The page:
Should there be a max / min threshold?


To overcome the administrative burden of increasing prices where there has been only a small fluctuation in the index, a de minimis threshold can be used: e.g. the index must change by more than 1% for the price adjustment right to be triggered.


As a customer, it is often advisable to also include a cap on the value of any price increase: e.g. where the index increases by more than 5%, the charges can only be increased by 5%.


Should compound indexation be permitted?


The contract will need to address whether indexation will apply on a compound basis or not: i.e. whether each percentage increase will be calculated on the basis of, and applied on top of, (a) the original contract price or (b) the contract price payable in the immediately preceding year.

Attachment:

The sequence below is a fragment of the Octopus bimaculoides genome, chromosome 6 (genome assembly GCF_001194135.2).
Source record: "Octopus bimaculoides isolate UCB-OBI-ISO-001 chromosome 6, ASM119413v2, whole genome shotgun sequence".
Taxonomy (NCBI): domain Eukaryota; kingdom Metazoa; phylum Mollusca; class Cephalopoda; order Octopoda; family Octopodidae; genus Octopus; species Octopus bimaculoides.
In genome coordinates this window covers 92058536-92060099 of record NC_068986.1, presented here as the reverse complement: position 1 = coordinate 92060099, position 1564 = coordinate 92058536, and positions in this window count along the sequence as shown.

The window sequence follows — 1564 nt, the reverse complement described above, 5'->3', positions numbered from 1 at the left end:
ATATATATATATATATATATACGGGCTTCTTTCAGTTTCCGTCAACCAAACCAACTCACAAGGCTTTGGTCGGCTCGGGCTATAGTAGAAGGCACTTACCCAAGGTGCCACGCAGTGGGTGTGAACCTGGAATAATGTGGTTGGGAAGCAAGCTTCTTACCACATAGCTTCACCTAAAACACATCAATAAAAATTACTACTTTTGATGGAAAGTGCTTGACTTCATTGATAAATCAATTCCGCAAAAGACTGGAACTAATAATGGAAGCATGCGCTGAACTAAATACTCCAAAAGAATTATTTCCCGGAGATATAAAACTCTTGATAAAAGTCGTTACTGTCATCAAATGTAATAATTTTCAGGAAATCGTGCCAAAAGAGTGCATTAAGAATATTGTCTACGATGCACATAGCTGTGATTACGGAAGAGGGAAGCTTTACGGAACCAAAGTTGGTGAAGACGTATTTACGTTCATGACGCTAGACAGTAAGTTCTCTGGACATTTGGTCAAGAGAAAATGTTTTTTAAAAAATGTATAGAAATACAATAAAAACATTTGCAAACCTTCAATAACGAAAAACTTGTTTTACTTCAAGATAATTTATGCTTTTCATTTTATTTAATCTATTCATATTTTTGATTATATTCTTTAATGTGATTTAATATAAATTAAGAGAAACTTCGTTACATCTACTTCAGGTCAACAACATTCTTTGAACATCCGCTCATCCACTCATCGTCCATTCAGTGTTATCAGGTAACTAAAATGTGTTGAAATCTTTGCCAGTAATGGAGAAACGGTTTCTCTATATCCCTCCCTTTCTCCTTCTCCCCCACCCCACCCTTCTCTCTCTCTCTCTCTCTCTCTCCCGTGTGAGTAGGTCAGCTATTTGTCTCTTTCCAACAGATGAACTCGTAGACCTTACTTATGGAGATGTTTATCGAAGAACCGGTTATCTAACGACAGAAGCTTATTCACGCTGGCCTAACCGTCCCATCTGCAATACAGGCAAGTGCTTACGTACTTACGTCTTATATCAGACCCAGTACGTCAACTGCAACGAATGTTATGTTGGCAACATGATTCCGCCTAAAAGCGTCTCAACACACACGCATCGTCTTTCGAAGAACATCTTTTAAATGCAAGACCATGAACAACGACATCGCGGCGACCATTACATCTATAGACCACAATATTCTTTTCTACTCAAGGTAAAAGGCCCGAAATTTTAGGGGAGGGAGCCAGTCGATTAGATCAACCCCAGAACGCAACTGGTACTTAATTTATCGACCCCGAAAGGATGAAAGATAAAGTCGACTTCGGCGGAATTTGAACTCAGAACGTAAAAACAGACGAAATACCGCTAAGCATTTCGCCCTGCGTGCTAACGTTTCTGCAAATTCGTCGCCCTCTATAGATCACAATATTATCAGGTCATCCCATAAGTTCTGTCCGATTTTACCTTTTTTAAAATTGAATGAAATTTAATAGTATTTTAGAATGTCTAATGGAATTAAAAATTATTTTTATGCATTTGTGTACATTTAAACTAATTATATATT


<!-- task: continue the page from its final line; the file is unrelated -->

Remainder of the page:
Option (a) will generally be a preferable position for customers, as each price increase will not take into account previous price adjustments.

Should indexation be one-way or mutual?  


Indexation can apply solely for the supplier’s benefit (i.e. prices only increase where the index goes up) or for both parties’ benefit (i.e. prices increase where the index goes up, and prices decrease where the index goes down).

In volatile market conditions, inflation can be unpredictable and may decrease as well as increase. Customers will often wish to have the right to decrease prices where the index moves in its favour, although suppliers may resist this.


Where contracting in the public sector, additional considerations may apply. In particular, amending the terms or pricing of an existing contract should be considered in light of the applicable public procurement regime (e.g. the Public Contracts Regulations 2015). When modifying the terms of a public contract, legal advice should be sought. Our specialist public procurement team has extensive experience in advising on modifying public contracts.  

Other protections for customers

Where a customer has sufficient bargaining power, it may also look to incorporate other contractual provisions to protect itself against unreasonable price increases. These may include: